I get that “consistent” wasn’t quite the right word.

No, it isn’t, because that word may suggest an unswerving course in a given direction, whereas as you all know, your lives may veer and zigzag unpredictably and often seemingly at random. A better word might be, unerring, or perhaps intrinsic.

Now, if you will remember that at your present staging-place, your present plateau of understanding, there is no “external” except in appearance, you will see that the world is far more closely knit than you may often think. Your internal world you know first-hand. The parts of your internal world that you experience but are not aware of first-hand are reflected to you as external reality.

Yes, that’s how I understand it. Seems to me that’s what you-all have been saying all this time.

We have, only of course remember that any statement of ours (or of anyone’s, come to that) tends to be a refinement or a negation or an expansion of a prior view, rather than an absolute.

You mean, I think, every teaching is a course-correction, saying “No, that way is off-course,” or perhaps, “Yes, and this course has the greater prospect.”

That’s right. You can never come to “the” truth, except sometimes a “true enough” for a present stance. But coming to a “true enough” is itself valuable, for if you don’t absorb the implications of what you can understand, how can you reach to greater understanding?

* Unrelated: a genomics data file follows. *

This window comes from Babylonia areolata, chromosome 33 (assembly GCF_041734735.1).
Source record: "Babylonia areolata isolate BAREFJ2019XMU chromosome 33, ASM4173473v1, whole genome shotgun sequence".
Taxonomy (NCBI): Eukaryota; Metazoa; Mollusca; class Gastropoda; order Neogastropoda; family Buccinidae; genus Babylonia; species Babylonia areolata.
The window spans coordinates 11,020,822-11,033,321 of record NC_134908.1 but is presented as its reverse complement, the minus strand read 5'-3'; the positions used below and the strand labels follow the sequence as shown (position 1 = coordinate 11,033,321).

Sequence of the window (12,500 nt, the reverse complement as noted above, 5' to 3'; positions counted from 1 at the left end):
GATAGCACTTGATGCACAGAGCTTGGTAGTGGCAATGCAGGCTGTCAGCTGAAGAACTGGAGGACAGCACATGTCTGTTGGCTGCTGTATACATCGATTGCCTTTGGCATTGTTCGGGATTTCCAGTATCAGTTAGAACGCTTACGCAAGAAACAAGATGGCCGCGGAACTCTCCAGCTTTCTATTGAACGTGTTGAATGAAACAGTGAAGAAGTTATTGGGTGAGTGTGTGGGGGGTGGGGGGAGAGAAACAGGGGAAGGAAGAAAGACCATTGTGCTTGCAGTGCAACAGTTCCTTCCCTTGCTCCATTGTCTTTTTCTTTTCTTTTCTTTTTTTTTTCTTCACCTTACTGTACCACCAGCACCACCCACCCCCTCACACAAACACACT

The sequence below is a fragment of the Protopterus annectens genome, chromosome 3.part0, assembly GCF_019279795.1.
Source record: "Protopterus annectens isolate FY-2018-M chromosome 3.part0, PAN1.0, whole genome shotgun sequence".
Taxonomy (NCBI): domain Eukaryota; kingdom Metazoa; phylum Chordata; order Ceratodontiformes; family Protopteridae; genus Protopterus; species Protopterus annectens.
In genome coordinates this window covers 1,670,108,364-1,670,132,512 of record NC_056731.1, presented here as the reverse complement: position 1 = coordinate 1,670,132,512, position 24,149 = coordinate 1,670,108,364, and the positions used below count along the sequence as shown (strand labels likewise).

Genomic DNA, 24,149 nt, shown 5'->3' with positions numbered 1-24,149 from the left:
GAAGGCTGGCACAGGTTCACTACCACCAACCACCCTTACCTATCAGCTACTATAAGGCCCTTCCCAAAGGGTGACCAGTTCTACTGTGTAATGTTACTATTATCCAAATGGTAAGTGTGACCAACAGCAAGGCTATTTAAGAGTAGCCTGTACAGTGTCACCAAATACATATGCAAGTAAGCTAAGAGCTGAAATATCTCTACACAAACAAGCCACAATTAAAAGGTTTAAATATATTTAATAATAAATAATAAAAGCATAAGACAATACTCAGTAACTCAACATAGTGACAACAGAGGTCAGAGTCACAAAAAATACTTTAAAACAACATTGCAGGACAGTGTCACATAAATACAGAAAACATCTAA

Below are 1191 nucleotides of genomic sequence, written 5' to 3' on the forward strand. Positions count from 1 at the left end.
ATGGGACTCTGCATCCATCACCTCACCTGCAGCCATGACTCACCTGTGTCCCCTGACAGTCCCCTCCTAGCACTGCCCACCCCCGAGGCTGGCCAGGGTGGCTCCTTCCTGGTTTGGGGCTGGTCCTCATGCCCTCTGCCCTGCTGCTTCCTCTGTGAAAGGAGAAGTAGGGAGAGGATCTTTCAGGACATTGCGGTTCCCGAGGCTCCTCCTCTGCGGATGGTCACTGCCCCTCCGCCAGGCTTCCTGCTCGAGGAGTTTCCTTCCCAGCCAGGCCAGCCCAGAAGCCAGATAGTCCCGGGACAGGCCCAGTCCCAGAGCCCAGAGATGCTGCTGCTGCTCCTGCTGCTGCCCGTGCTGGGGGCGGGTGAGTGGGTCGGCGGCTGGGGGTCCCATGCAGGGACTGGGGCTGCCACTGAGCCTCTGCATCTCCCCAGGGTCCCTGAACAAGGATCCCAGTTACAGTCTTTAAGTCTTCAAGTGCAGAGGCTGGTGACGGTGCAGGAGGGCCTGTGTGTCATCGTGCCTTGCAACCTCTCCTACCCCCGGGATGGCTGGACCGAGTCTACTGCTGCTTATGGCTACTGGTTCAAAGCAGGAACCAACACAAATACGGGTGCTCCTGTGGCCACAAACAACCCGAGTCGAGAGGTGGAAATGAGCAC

Assuming that’s everybody’s goal.

It is safe to assume it is the goal, or at least a goal, of anybody drawn to these writings.

Now, in your time, destiny no longer presents itself in political terms (as someone said earlier), nor in ideological nor economic terms. These false gods will in due time reveal their insufficiencies, and their true believers will fall away after a period of fanatical redoubled activity. But the question will present itself with redoubled vigor: “How does life address us in our time? How does our individual personal seemingly isolated psychic life interact with an `external’ world concerned with other things?”

How do we persuade ourselves that working on ourselves is as important as building physical bridges.

Not quite. More like, how are you impacted by “external” events that seem to have nothing to do with you? How do you make your contribution in private, so to speak?

For the first time, I see my work here as an example of working in private. Ordinarily we don’t get to see such examples because, after all, private is private. But the coming of the internet allows micro-publishing, call it. We can transcribe and send to one, let alone a few or many.

This may be; that doesn’t mean that is all it was designed to accomplish, nor in fact is it any guarantee that it is more than a diversion. (We do not say it is; we say, “How do you know? How would you know?”) However, the part about working in private is accurate. The monks in the middle ages, reclaiming swamps and living their anonymous dedicated lives did affect the “external” world that, perhaps, they had no slightest knowledge of, because as we say “external” is only a way to see an aspect of who you are.

Your consistent attitude has been to encourage people to realize that they are not interchangeable and should not regard their lives as irrelevant to the world merely because they are not known to the world.

Only common sense, surely. The “great man” theory of history is very one-sided. And obsolete. Tolstoy demonstrated that.

Not that that is all the could be said on the subject.

No, but the point here is that everybody counts, and it is up to each one to determine how much s/he will count, and in what direction, all this quite independently of public credit or seeming isolation.

Our thanks as always. Next time.

 

3 thoughts on “Individual development and the external world